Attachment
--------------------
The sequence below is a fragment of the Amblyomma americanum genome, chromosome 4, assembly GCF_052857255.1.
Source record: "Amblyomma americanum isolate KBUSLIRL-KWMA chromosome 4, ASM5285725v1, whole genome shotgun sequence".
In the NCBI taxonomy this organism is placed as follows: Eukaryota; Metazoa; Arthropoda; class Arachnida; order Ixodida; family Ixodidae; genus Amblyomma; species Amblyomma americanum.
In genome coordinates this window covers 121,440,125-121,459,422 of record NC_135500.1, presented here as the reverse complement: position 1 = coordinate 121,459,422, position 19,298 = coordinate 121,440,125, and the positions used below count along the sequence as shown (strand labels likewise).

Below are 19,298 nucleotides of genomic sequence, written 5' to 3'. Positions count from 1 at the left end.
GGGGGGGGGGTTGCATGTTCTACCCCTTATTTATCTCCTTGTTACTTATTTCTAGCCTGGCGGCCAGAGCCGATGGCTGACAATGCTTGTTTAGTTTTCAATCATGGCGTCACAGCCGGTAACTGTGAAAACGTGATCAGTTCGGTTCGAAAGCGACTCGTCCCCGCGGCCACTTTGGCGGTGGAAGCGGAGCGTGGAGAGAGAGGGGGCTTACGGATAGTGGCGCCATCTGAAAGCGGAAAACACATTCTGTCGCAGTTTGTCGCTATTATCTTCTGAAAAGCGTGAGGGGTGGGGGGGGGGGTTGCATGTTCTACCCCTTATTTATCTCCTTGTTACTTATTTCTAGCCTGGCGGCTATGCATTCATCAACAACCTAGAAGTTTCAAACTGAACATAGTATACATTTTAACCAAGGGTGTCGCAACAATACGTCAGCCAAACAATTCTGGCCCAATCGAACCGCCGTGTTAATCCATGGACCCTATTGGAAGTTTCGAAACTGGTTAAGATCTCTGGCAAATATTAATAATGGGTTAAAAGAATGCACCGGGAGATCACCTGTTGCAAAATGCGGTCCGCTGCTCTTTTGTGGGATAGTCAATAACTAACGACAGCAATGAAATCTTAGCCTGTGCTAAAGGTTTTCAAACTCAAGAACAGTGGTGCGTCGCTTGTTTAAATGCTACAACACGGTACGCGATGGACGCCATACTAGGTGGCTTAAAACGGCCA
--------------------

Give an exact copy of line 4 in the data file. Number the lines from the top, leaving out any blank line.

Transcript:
In genome coordinates this window covers 121,440,125-121,459,422 of record NC_135500.1, presented here as the reverse complement: position 1 = coordinate 121,459,422, position 19,298 = coordinate 121,440,125, and the positions used below count along the sequence as shown (strand labels likewise).